From the evolving social media landscape to the #MeToo movement, certain cultural changes impact every aspect of our lives — including work. Your leaders are the backbone of your company. As such, your organization’s strategic plan should include ensuring they’re prepared to adapt to these trends so they can successfully lead employees through changing times. As we work our way through 2018, here are a few hot topics to consider incorporating into your leader training.
#MeToo and workplace harassment
Despite the impact the #MeToo movement is having on our culture, workers remain reluctant to report being sexually harassed. A new CareerBuilder survey found that, of those who said they were sexually harassed in the workplace, 72 percent did not report the incident and 54 percent did not confront the person responsible for the harassment.1
This may change in the current environment, so leaders should be prepared and trained to create a safe and supportive environment for reporting sexual harassment. Should a report occur, they should also know the process for documenting it, the right resources to access and the steps they need to follow to protect the parties involved, as well as the company.
A sexual harassment claim could cost your organization thousands to millions, with the average out-of-court settlement ranging from $75,000–$125,000.2 To avoid potential legal action, you should ensure your leaders are trained on what constitutes harassment and implement a process for investigating these kinds of claims. Also make sure your policy is spelled out in your employee handbook and posted in a public area.
Using social media
Does your company have a policy setting boundaries for using social media at work? While it’s hard to keep employees from using their personal social media accounts while on the job, employees whose companies have policies regulating social media use at work are less likely to use social media on the job.3 Whether or not you have a formal policy, make sure your leaders know your company’s stance on the use of social media so they can convey it to employees.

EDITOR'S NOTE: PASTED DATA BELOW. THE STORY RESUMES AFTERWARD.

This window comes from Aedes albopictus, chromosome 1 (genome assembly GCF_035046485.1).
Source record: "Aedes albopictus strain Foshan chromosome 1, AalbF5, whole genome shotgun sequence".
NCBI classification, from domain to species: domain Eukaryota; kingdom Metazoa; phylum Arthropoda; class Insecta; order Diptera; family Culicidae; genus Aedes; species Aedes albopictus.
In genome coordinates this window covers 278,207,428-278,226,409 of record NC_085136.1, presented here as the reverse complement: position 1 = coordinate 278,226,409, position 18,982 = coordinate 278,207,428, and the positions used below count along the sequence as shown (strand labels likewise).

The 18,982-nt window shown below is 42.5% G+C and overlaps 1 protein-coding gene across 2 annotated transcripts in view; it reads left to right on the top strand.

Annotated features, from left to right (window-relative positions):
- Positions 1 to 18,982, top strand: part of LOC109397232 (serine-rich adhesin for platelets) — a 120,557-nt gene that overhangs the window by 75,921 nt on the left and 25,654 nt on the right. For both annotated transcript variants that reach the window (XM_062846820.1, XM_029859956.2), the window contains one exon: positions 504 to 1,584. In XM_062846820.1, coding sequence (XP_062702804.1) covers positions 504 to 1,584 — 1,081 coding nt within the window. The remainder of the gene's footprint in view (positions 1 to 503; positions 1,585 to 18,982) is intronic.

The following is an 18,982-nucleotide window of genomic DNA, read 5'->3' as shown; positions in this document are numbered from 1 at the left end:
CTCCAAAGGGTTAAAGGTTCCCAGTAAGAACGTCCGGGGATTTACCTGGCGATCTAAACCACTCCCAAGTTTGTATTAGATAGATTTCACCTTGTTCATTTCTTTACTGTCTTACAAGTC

On the flip side, giving employees some flexibility when it comes to using social media at work isn’t necessarily a bad thing and can actually drive employee engagement. According to a study by the Pew Research Center, of those who report using social media on the job, 34 percent do so to take a mental break.3 Depending on your culture, it might be helpful to share some of the positives with your leaders to keep from becoming overly restrictive.
Flexible work environments
As more businesses move to a flexible or virtual work environment, leaders’ relationships with their employees must also evolve. Flexibility can mean a number of things, from giving employees time to go to appointments during the workday, to taking a personal call during their shift, or working from home when feasible. According to one study, employees across generations rank flexibility and the ability to effectively balance work and personal commitments as the main factor influencing their work experience.4 You can say you have a flexible policy, but it all comes down to how individual leaders manage.
No one wants to think about the possibility of violence in their workplace, but unfortunately, it happens. Your managers should receive training to spot warning signs and know what to do if an incident occurs. You should also conduct regular safety drills for all employees. Beyond violence, there are natural disasters, such as hurricanes and fires that can disrupt both your business and your employees’ personal lives. All businesses should have a disaster contingency and emergency response plan in place.5
It’s important to keep a pulse on what’s happening in society and incorporate relevant topics into training for your leaders. Your leaders are the boots on the ground and when they’re prepared, they can lead your employees through changes or uncertainties that can affect the workplace.
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1 CareerBuilder. New CareerBuilder Survey Finds 72 Percent of Workers Who Experience Sexual Harassment at Work Do Not Report it, 2018.
2 ERC. The Cost of Sexual Harassment in the Workplace, 2017.
3 Pew Research Center. Social Media and the Workplace, 2016.
4 Alight Solutions. 2017 Workforce Mindset Study, 2017.
5 Department of Homeland Security, 2018.
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